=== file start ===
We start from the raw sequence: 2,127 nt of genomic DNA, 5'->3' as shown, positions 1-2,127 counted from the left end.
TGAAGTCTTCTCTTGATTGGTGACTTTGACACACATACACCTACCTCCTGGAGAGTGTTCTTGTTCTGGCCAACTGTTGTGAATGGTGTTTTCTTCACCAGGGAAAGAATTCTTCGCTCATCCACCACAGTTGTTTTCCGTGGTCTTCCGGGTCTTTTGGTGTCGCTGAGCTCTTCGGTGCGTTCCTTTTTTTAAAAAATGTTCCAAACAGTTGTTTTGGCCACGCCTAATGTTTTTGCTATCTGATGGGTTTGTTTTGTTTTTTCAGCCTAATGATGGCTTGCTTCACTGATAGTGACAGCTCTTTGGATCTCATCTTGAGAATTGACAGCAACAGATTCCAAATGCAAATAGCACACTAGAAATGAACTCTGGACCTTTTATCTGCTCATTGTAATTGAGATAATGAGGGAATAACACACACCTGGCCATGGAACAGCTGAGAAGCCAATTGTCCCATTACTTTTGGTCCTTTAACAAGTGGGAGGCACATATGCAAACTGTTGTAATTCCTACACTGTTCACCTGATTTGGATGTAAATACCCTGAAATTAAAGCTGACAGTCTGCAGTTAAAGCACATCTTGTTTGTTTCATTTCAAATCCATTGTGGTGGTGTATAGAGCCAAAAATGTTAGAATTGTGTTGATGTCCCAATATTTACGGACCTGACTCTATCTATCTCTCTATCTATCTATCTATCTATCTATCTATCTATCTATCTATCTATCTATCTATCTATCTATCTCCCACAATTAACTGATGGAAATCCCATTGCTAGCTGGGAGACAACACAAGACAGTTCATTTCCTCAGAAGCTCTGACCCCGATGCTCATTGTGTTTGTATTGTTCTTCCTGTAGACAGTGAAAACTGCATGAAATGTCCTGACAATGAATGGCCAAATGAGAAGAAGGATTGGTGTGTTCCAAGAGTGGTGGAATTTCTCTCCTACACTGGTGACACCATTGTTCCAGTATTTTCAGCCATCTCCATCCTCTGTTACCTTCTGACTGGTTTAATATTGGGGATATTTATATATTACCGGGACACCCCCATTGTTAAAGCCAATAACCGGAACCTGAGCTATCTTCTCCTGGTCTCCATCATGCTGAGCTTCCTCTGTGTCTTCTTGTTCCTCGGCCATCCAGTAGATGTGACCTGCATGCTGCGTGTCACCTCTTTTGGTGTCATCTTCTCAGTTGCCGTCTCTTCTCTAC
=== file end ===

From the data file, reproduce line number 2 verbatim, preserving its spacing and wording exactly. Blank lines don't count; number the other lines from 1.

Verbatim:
TGAAGTCTTCTCTTGATTGGTGACTTTGACACACATACACCTACCTCCTGGAGAGTGTTCTTGTTCTGGCCAACTGTTGTGAATGGTGTTTTCTTCACCAGGGAAAGAATTCTTCGCTCATCCACCACAGTTGTTTTCCGTGGTCTTCCGGGTCTTTTGGTGTCGCTGAGCTCTTCGGTGCGTTCCTTTTTTTAAAAAATGTTCCAAACAGTTGTTTTGGCCACGCCTAATGTTTTTGCTATCTGATGGGTTTGTTTTGTTTTTTCAGCCTAATGATGGCTTGCTTCACTGATAGTGACAGCTCTTTGGATCTCATCTTGAGAATTGACAGCAACAGATTCCAAATGCAAATAGCACACTAGAAATGAACTCTGGACCTTTTATCTGCTCATTGTAATTGAGATAATGAGGGAATAACACACACCTGGCCATGGAACAGCTGAGAAGCCAATTGTCCCATTACTTTTGGTCCTTTAACAAGTGGGAGGCACATATGCAAACTGTTGTAATTCCTACACTGTTCACCTGATTTGGATGTAAATACCCTGAAATTAAAGCTGACAGTCTGCAGTTAAAGCACATCTTGTTTGTTTCATTTCAAATCCATTGTGGTGGTGTATAGAGCCAAAAATGTTAGAATTGTGTTGATGTCCCAATATTTACGGACCTGACTCTATCTATCTCTCTATCTATCTATCTATCTATCTATCTATCTATCTATCTATCTATCTATCTATCTATCTATCTCCCACAATTAACTGATGGAAATCCCATTGCTAGCTGGGAGACAACACAAGACAGTTCATTTCCTCAGAAGCTCTGACCCCGATGCTCATTGTGTTTGTATTGTTCTTCCTGTAGACAGTGAAAACTGCATGAAATGTCCTGACAATGAATGGCCAAATGAGAAGAAGGATTGGTGTGTTCCAAGAGTGGTGGAATTTCTCTCCTACACTGGTGACACCATTGTTCCAGTATTTTCAGCCATCTCCATCCTCTGTTACCTTCTGACTGGTTTAATATTGGGGATATTTATATATTACCGGGACACCCCCATTGTTAAAGCCAATAACCGGAACCTGAGCTATCTTCTCCTGGTCTCCATCATGCTGAGCTTCCTCTGTGTCTTCTTGTTCCTCGGCCATCCAGTAGATGTGACCTGCATGCTGCGTGTCACCTCTTTTGGTGTCATCTTCTCAGTTGCCGTCTCTTCTCTAC